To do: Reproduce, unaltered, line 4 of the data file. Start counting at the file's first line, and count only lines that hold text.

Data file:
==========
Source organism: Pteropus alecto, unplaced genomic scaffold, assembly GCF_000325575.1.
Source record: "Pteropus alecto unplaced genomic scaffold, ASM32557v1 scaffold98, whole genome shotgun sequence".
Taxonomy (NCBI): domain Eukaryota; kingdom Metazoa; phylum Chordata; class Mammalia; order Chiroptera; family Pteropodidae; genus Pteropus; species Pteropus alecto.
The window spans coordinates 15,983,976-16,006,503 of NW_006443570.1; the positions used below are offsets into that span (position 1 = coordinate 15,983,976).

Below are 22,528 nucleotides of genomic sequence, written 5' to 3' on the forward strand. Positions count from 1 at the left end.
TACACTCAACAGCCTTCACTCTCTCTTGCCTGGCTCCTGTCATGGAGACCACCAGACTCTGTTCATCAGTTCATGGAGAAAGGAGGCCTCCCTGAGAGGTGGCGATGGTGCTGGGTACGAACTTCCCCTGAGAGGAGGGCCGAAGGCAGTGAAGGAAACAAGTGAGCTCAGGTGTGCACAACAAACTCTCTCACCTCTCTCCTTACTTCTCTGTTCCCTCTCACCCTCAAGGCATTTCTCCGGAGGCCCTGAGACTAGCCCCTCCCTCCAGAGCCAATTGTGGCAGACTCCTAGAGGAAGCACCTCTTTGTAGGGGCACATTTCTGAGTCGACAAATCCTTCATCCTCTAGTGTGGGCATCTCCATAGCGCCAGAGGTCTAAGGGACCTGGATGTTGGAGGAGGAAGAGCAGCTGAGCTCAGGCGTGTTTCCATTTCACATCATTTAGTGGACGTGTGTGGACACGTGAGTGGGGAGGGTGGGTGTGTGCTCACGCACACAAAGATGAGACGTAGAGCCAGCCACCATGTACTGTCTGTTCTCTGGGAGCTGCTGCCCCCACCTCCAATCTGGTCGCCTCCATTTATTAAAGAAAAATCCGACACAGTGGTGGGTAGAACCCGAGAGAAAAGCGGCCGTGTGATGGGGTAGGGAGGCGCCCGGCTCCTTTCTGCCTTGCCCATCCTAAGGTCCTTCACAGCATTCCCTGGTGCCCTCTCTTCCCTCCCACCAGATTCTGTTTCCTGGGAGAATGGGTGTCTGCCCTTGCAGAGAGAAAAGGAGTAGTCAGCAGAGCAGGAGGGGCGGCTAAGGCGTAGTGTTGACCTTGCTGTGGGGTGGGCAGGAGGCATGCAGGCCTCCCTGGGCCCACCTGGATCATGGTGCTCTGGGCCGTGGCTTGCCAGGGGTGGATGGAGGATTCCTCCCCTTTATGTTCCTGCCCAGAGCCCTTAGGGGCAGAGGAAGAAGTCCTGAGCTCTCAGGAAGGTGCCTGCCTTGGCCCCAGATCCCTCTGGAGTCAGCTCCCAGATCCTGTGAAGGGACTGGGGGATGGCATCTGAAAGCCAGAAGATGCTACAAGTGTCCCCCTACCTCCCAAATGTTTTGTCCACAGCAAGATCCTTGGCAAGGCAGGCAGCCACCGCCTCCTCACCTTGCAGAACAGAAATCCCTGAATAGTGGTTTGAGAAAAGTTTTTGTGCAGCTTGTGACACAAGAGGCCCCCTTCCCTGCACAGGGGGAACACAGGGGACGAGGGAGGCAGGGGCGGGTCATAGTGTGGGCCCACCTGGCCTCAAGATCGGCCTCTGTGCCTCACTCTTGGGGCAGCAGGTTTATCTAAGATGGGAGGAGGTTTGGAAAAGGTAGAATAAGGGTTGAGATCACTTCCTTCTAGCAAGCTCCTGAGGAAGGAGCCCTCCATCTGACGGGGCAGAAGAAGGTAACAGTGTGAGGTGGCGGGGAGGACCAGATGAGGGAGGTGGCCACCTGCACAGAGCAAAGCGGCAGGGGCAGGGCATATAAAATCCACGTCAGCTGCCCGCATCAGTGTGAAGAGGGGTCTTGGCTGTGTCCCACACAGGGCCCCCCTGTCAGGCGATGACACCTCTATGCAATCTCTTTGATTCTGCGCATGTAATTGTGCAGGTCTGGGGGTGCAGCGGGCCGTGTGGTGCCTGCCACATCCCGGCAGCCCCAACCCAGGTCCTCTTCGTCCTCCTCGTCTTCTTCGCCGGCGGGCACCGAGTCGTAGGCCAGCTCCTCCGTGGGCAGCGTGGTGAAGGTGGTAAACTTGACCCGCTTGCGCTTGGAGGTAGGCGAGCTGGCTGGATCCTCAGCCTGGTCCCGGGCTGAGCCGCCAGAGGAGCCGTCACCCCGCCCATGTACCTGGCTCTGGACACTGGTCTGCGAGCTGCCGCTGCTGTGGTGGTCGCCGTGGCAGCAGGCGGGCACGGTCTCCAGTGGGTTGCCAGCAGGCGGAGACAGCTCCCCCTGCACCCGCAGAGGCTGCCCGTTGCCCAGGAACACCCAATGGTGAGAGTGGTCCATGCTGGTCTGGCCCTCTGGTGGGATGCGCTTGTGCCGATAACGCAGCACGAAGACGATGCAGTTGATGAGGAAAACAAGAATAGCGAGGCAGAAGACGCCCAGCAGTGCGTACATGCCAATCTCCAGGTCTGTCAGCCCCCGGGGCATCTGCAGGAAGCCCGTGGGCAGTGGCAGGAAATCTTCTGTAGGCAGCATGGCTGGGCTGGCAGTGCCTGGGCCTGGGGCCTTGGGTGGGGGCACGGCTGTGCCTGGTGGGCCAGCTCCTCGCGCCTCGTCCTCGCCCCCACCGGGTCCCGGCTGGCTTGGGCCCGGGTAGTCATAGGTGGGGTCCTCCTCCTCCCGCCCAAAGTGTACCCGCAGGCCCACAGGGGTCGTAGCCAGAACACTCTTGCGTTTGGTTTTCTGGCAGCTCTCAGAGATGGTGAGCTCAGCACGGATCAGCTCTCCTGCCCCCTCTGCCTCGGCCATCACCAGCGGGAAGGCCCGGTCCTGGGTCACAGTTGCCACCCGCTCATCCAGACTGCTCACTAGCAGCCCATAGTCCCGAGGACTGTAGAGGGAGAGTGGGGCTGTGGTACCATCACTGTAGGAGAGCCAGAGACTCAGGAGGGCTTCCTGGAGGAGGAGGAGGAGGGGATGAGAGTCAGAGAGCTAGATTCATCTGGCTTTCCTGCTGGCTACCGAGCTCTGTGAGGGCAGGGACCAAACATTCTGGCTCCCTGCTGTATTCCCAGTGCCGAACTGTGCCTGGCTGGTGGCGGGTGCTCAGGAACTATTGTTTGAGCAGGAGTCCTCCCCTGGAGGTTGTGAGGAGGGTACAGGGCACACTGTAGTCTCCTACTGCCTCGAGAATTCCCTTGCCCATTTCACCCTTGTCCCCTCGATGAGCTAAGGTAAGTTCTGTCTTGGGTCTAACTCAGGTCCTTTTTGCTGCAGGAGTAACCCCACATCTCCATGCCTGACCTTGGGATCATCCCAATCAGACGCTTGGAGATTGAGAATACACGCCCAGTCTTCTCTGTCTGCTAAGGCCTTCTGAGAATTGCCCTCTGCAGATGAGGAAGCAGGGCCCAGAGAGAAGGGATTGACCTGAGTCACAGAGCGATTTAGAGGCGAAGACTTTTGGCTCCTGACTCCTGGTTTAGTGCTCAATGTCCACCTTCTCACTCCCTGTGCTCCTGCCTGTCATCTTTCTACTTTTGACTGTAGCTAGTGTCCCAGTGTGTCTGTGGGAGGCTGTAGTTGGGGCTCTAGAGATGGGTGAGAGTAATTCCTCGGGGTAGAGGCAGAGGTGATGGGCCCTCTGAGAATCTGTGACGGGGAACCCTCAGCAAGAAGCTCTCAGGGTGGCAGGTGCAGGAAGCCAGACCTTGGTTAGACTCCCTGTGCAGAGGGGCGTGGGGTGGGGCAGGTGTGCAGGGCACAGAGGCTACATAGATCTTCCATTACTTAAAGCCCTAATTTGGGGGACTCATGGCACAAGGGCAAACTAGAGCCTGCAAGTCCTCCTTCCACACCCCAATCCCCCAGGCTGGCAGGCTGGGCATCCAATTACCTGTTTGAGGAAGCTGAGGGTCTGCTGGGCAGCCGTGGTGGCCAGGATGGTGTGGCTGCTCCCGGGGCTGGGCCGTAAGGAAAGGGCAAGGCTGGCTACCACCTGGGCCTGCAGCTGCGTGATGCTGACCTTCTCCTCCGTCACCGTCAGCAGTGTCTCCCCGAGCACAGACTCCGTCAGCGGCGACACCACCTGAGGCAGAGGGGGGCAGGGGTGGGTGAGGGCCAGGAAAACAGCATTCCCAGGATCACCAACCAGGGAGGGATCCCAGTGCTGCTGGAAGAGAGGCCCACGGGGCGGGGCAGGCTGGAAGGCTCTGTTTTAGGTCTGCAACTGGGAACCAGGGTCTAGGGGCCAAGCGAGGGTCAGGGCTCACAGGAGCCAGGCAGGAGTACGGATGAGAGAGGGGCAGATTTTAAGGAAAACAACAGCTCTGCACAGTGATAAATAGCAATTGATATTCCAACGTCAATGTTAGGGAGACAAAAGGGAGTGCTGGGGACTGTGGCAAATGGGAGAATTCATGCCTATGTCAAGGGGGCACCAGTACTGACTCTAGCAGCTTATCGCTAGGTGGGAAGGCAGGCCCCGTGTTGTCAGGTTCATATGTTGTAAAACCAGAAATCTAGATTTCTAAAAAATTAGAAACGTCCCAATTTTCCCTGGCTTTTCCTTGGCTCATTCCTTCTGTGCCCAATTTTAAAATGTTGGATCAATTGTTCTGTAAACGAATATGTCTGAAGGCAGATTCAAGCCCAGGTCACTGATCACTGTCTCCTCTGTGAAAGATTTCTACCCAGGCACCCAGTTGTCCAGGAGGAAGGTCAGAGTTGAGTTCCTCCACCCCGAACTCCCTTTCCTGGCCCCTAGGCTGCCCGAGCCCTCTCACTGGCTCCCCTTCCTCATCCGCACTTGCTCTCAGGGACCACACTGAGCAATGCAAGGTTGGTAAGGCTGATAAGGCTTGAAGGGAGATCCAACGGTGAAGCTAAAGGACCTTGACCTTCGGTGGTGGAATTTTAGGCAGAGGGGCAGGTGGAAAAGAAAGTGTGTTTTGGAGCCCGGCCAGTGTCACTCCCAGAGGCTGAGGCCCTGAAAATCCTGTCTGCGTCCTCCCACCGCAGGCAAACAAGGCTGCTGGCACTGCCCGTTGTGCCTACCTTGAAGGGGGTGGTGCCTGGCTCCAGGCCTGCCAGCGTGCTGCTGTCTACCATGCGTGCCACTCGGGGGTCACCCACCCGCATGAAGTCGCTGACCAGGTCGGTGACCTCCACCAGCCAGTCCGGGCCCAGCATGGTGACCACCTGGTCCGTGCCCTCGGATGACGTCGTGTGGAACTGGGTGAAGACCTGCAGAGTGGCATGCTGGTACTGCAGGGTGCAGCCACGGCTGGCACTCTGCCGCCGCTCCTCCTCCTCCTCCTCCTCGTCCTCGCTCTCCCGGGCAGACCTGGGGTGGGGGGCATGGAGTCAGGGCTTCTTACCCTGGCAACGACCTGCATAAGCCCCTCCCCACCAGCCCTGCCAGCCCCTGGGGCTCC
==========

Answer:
The window spans coordinates 15,983,976-16,006,503 of NW_006443570.1; the positions used below are offsets into that span (position 1 = coordinate 15,983,976).